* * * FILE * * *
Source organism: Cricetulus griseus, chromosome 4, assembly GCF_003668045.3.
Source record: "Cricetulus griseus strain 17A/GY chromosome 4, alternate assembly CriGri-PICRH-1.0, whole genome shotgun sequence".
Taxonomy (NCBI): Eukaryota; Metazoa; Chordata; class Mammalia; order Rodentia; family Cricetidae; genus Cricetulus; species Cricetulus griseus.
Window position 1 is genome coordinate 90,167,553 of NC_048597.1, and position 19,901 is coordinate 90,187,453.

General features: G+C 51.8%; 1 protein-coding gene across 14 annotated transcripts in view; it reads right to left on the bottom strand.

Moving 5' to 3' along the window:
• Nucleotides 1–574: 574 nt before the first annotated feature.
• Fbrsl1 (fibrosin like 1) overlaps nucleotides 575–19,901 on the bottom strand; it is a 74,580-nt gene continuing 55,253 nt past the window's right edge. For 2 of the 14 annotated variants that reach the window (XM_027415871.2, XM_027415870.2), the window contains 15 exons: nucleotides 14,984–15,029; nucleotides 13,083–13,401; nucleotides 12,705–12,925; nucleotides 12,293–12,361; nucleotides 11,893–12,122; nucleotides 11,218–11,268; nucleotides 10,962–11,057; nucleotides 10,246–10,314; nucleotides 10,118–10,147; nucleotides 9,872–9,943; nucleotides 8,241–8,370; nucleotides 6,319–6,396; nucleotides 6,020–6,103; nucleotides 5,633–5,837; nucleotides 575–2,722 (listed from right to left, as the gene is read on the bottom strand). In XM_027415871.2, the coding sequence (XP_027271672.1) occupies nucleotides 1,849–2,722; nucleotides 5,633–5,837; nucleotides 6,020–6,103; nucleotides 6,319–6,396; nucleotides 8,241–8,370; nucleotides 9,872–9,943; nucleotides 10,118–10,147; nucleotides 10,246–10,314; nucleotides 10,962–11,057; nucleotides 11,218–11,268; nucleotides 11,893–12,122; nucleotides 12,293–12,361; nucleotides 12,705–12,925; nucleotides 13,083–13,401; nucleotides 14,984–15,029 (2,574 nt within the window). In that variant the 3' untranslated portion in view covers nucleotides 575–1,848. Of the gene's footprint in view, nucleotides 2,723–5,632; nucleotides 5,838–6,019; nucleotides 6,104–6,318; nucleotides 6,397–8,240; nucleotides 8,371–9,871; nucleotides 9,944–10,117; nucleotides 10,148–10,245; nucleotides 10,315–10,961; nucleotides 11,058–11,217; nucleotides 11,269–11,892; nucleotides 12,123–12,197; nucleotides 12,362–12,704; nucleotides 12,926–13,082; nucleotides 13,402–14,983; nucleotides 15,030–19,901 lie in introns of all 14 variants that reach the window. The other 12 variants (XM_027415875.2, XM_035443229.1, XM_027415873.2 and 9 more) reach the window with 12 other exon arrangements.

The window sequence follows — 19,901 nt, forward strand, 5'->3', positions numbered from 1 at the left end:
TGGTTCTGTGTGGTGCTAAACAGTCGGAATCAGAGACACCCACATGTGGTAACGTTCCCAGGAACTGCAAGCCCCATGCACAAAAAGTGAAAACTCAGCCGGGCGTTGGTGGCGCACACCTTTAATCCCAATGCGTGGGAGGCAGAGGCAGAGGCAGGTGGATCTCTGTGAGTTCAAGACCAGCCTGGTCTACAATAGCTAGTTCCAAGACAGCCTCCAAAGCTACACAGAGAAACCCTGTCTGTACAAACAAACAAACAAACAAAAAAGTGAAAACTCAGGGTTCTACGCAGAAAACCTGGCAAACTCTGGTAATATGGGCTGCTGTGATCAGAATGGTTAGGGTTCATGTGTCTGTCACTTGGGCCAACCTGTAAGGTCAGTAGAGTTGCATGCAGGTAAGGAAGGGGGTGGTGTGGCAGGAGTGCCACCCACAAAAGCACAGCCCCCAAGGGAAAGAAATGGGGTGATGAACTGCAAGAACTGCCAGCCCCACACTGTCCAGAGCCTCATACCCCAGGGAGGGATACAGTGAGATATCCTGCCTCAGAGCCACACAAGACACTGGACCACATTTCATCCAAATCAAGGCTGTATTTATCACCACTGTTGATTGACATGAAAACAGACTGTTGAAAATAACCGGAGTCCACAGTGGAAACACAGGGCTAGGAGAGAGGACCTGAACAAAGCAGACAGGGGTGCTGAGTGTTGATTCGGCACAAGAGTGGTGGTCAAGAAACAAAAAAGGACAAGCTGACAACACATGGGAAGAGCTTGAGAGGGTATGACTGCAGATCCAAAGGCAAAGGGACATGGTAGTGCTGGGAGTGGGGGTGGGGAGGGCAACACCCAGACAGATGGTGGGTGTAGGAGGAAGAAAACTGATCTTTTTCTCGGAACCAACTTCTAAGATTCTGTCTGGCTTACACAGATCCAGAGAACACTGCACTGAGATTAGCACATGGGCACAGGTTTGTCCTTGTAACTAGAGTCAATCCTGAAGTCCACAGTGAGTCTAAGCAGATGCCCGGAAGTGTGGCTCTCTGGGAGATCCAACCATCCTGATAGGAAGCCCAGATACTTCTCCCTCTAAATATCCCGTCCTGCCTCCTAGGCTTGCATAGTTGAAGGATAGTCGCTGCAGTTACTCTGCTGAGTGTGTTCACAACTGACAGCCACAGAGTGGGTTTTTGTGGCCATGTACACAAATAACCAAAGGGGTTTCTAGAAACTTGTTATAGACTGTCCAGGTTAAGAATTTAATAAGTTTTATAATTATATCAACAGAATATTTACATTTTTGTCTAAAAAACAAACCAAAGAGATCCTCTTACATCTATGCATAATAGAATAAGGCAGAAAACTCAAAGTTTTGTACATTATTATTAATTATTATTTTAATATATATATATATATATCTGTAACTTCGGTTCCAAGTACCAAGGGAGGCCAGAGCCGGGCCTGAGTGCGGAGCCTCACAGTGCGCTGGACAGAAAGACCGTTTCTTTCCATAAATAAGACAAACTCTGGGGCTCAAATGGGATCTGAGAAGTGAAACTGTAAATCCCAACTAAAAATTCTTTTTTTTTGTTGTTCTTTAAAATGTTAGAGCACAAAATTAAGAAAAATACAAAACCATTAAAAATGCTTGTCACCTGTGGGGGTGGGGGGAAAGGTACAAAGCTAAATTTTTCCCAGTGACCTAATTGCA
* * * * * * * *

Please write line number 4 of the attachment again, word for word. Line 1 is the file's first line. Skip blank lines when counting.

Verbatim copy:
Window position 1 is genome coordinate 90,167,553 of NC_048597.1, and position 19,901 is coordinate 90,187,453.